I find television very educating. Every time somebody turns on the set, I go into the other room and read a book. - Groucho Marx

Earthlings! Give Us Your Vibrations

by Jake Goldman
June 24, 2012

If a resource-starved alien civilization descended upon earth today what do you think they might be planning to mine? Nitrogen, perhaps? Maybe some argon? Well, what if they were after something a little less tangible? Something abstract, yet something almost as prevalent as the elements of our atmosphere; what if they were after our music, man? And not just the music, but the vibrations music creates. Good vibrations, man. Good vibrations.

That's how I imagine the studio pitch went for the bonkers 1970, Olivia Newton-John-led sci-fi/musical combo (perhaps the only of its kind?) film Toomorrow.

A brief overview: a tired and frustrated alien life-form (known as John Williams in the flick) from the Alphoid race lives in London, where he masquerades as an anthropologist. His main mission is to gather data in hopes of finding a cure to Alphoid ails. During one of his seemingly routine reports back to his Alphoid leaders, he remarks that in his 3,000 years on earth he's found: NOTHING. Not a thing. Humans are dumb and like silly things such as sex and talking. But then, Williams is told that a new, potentially life-changing musical vibration has been discovered by the Alphoid supercomputer. The vibration, according to the supercomputer's findings has some sort of curative power that will help heal Alphoids, and (I think) make them stronger. It's not entirely clear, but they want those damn vibrations and they want them now. Williams is skeptical but agrees to return to earth with a new, more focused mission of harnessing the sounds. And, of course, those vibrations can only be found pouring out of the little known pop-dance outfit, Toomorrow. The extra O is, according to the band's lead guitarist Ben, because the group is just "too much. We're too...morrow." And thus, Williams begins his undercover quest to utilize the group's vibrations, which we found out, are all due to a special amplifier called the Tonalizer, created by the group's ace organist, Vic Cooper. The four members of Toomorrow all live together, in the same dormitory, as they are students of the London College of Art.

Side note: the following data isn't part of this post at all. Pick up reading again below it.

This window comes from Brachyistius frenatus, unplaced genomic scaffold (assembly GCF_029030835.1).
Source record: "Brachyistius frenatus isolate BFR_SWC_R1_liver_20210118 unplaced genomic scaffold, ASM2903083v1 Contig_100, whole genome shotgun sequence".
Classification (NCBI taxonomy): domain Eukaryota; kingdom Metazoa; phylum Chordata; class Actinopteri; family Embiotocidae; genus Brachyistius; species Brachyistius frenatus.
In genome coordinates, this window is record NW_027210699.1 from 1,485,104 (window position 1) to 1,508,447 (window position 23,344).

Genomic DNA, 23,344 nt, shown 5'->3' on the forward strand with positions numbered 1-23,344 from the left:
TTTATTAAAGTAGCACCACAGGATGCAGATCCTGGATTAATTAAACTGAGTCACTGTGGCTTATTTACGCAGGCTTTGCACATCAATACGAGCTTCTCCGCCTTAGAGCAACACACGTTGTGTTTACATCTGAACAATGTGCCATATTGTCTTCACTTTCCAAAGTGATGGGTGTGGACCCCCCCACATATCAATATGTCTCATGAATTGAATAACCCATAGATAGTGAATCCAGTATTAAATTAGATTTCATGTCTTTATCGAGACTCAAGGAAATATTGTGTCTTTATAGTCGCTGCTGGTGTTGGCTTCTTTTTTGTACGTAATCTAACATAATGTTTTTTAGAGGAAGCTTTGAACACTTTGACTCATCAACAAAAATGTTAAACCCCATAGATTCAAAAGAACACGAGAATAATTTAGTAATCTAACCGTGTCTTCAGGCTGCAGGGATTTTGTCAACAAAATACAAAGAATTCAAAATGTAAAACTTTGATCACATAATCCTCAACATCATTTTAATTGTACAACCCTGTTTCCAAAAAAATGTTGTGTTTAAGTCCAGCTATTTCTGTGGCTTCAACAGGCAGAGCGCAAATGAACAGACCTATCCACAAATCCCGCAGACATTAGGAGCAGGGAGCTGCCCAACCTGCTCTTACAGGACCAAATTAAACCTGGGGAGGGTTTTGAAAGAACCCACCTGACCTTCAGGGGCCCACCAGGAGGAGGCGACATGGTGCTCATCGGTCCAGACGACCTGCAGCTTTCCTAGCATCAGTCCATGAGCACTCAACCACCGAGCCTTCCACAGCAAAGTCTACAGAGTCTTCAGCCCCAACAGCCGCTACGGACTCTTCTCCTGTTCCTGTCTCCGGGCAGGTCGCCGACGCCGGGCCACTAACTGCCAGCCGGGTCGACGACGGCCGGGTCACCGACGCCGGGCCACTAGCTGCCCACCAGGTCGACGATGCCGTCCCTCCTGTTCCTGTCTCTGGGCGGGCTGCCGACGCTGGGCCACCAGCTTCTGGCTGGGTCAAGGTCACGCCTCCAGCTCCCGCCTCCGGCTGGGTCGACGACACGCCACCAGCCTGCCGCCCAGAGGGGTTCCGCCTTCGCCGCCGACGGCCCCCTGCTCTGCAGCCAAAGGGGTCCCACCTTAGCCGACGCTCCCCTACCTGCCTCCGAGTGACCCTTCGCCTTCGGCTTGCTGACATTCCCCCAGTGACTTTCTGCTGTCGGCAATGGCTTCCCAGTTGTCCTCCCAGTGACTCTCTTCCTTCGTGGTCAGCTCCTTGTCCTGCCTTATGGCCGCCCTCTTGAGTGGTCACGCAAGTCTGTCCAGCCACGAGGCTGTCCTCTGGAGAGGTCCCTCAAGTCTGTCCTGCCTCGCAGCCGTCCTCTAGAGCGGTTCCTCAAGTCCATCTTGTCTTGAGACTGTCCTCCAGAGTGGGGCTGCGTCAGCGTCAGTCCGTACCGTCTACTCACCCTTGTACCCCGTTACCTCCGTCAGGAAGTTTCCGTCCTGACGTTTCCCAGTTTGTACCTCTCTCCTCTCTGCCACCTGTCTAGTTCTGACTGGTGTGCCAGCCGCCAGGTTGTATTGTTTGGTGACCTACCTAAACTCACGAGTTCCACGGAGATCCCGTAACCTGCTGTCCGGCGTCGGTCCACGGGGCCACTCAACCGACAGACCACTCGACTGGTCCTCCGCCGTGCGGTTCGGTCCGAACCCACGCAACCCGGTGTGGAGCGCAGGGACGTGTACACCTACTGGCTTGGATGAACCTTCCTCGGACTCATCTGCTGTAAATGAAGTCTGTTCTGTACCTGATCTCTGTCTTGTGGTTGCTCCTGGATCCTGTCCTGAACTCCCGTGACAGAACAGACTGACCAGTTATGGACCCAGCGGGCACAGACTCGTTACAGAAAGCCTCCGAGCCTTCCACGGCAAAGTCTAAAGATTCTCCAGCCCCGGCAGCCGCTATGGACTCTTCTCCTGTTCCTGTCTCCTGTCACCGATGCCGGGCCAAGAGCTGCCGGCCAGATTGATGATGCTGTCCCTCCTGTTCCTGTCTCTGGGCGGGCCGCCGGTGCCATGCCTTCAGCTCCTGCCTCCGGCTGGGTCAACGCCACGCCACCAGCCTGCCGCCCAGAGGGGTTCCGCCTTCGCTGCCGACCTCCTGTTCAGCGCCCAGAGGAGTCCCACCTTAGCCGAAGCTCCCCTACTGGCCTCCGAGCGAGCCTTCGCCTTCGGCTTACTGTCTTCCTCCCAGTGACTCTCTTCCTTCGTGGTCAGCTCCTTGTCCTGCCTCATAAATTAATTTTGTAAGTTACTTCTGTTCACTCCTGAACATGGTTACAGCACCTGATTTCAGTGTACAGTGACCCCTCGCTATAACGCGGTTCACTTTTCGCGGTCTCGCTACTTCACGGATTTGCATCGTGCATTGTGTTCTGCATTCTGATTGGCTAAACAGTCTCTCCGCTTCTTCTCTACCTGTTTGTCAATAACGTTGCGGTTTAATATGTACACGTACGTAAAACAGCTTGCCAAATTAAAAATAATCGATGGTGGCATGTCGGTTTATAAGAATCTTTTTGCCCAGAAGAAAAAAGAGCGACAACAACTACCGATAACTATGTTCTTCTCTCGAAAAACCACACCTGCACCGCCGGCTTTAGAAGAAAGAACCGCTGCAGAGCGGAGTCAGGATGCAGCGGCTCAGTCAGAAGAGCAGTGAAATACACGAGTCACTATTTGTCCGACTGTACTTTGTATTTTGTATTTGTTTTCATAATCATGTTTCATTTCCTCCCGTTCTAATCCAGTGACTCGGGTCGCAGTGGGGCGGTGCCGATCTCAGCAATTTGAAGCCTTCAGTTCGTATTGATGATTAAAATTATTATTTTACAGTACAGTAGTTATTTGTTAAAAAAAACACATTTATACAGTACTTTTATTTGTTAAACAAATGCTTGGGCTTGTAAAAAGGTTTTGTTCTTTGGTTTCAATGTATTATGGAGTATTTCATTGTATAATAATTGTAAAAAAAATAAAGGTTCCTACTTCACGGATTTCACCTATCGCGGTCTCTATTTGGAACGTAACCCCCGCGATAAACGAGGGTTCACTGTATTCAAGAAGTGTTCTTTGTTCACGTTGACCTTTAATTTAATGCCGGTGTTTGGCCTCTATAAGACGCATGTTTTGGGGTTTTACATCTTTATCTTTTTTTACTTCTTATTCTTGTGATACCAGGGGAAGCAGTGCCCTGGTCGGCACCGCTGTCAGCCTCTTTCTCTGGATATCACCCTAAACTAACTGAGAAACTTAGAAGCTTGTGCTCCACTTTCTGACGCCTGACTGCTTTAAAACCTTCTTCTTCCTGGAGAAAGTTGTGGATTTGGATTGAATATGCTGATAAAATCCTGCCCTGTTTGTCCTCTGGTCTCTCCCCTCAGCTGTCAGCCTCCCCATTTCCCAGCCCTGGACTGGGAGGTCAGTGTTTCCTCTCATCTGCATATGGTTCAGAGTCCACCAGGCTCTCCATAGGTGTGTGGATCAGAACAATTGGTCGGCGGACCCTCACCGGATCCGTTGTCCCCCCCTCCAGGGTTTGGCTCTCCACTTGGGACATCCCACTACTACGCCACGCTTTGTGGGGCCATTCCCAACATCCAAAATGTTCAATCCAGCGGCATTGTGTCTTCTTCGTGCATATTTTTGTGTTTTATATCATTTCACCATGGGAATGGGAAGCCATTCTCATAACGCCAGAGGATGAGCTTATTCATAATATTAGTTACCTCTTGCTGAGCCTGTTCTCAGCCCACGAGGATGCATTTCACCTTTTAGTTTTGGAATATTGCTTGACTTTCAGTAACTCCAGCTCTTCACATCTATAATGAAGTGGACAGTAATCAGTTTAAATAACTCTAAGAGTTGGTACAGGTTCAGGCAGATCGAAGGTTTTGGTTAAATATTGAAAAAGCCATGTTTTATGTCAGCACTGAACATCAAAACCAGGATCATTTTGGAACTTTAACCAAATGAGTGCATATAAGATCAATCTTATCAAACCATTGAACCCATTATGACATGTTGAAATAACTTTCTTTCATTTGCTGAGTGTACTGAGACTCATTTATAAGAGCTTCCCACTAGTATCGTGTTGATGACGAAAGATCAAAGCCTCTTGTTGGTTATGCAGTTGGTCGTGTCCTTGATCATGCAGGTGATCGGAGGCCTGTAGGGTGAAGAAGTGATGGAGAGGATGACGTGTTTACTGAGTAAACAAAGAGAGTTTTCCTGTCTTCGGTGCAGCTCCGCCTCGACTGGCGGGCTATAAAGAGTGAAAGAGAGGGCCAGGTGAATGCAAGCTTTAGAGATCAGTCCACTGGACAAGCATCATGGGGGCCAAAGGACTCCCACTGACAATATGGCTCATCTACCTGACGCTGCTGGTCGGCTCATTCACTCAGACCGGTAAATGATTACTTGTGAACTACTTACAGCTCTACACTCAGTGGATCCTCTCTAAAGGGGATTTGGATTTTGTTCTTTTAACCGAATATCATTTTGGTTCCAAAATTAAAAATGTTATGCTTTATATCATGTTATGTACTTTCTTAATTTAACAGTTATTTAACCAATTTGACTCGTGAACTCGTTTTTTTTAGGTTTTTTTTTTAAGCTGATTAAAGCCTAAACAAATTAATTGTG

The "B" story here is that Toomorrow has been selected to fill in for a group at some sort of London-based pop festival and have very little time to rehearse. They try the cafeteria but are shut down by the administration. Williams walks in, casually, during their short lunchtime performance and offers his home as a rehearsal space. The band unwittingly agrees when they hear he has recording equipment and off they go, to a complete stranger's home to play synth-driven, Beatles and Bee Gees inspired pop. And, yes, you guessed it; once their rehearsal is through, they're shot right into the Alphoid spacecraft where they're told they'll now be sort of enslaved to the Alphoids, and will be required to teach the people of the Alphoid population how to make the sweet, soothing sounds that burst through the Tonalizer. The band, not nearly as freaked out as you'd think they might be after being SUCKED INTO A SPACECRAFT, are worried that they'll miss their gig. The Alhpoids patiently explain that they've been trying to duplicate the vibrations through a computer program. The computer-generated music is played much to the chagrin of Toomorrow; it is without melody, rhythm or anything that would define it as a "song." The Alphoids concede that they need help in composition and particularly in the "heart and emotion" department as these are two elements necessary to make groovy-music. (It was the 70s, after all) This prompts Newton-John to deliver one of the most hilarious lines of the film: "You can't switch on heart or emotion. It comes through the people you play to. You switch it on together." And, naturally, the plan changes from a simple kidnapping of four people to a mass person snatching, taking place at the very pop festival that Toomorrow felt would be their biggest break. And so on.